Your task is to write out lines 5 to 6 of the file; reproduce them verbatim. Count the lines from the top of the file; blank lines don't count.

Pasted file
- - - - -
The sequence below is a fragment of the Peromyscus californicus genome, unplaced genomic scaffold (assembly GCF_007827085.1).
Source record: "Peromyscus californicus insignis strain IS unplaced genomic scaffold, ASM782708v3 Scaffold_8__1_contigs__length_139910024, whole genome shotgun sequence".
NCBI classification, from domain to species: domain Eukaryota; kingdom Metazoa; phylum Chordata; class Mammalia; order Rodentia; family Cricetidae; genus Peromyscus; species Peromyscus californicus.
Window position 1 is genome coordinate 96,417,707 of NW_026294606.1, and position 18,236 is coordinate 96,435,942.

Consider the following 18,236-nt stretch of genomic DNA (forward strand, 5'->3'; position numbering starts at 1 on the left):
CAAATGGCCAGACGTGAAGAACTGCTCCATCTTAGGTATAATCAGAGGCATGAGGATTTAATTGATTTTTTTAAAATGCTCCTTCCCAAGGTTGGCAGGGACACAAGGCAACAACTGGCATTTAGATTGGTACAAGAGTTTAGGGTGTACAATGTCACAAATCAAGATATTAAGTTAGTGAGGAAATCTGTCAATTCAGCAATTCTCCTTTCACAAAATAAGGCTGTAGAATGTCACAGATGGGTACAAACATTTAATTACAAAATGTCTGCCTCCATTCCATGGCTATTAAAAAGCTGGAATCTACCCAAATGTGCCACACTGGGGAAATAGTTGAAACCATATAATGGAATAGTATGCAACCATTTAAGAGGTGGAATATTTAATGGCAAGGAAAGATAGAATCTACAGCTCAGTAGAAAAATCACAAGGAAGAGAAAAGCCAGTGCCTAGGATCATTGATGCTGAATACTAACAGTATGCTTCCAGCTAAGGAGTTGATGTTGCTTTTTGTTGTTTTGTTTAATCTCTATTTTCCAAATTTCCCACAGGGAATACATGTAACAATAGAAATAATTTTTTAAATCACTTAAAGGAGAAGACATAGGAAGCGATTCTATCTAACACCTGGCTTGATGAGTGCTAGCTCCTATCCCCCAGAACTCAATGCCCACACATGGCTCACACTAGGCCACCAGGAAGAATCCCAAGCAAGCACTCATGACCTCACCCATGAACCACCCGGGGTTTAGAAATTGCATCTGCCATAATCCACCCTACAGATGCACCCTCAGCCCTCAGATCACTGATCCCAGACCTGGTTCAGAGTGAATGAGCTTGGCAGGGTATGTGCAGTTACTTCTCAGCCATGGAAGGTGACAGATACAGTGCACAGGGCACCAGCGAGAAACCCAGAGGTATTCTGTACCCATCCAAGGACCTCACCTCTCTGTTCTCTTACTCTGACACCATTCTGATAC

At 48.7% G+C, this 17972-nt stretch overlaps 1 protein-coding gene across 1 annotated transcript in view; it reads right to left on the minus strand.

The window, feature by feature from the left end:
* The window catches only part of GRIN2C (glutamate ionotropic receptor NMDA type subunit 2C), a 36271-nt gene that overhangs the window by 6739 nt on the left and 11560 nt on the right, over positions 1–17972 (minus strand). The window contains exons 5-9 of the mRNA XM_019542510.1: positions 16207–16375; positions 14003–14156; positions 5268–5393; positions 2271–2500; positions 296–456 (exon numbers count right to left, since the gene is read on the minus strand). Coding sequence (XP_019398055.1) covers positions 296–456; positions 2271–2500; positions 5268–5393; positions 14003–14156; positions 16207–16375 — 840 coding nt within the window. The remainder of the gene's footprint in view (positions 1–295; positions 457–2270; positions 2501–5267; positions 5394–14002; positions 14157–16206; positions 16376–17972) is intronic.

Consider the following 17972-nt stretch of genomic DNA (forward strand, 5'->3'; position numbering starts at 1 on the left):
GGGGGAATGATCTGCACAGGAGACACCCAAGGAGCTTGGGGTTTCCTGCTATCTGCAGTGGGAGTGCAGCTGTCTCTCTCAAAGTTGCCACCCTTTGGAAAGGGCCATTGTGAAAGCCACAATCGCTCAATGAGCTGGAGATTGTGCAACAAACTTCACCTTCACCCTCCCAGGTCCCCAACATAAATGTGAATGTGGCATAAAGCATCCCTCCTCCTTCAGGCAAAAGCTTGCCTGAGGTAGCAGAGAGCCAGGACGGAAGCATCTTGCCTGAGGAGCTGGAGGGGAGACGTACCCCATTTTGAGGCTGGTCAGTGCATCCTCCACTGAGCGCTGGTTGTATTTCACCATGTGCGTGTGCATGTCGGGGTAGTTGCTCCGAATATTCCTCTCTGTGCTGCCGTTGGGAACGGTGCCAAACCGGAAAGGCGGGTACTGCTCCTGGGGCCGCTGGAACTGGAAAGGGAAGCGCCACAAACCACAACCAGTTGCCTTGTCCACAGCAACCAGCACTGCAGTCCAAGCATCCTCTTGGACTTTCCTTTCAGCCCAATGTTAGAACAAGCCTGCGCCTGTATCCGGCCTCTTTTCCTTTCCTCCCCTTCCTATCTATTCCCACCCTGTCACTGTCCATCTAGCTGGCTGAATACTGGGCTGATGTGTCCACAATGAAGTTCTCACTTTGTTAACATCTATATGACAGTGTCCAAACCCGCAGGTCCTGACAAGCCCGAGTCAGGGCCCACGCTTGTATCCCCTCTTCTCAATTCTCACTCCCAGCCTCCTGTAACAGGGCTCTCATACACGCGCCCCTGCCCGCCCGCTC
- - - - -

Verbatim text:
Consider the following 18,236-nt stretch of genomic DNA (forward strand, 5'->3'; position numbering starts at 1 on the left):
CAAATGGCCAGACGTGAAGAACTGCTCCATCTTAGGTATAATCAGAGGCATGAGGATTTAATTGATTTTTTTAAAATGCTCCTTCCCAAGGTTGGCAGGGACACAAGGCAACAACTGGCATTTAGATTGGTACAAGAGTTTAGGGTGTACAATGTCACAAATCAAGATATTAAGTTAGTGAGGAAATCTGTCAATTCAGCAATTCTCCTTTCACAAAATAAGGCTGTAGAATGTCACAGATGGGTACAAACATTTAATTACAAAATGTCTGCCTCCATTCCATGGCTATTAAAAAGCTGGAATCTACCCAAATGTGCCACACTGGGGAAATAGTTGAAACCATATAATGGAATAGTATGCAACCATTTAAGAGGTGGAATATTTAATGGCAAGGAAAGATAGAATCTACAGCTCAGTAGAAAAATCACAAGGAAGAGAAAAGCCAGTGCCTAGGATCATTGATGCTGAATACTAACAGTATGCTTCCAGCTAAGGAGTTGATGTTGCTTTTTGTTGTTTTGTTTAATCTCTATTTTCCAAATTTCCCACAGGGAATACATGTAACAATAGAAATAATTTTTTAAATCACTTAAAGGAGAAGACATAGGAAGCGATTCTATCTAACACCTGGCTTGATGAGTGCTAGCTCCTATCCCCCAGAACTCAATGCCCACACATGGCTCACACTAGGCCACCAGGAAGAATCCCAAGCAAGCACTCATGACCTCACCCATGAACCACCCGGGGTTTAGAAATTGCATCTGCCATAATCCACCCTACAGATGCACCCTCAGCCCTCAGATCACTGATCCCAGACCTGGTTCAGAGTGAATGAGCTTGGCAGGGTATGTGCAGTTACTTCTCAGCCATGGAAGGTGACAGATACAGTGCACAGGGCACCAGCGAGAAACCCAGAGGTATTCTGTACCCATCCAAGGACCTCACCTCTCTGTTCTCTTACTCTGACACCATTCTGATAC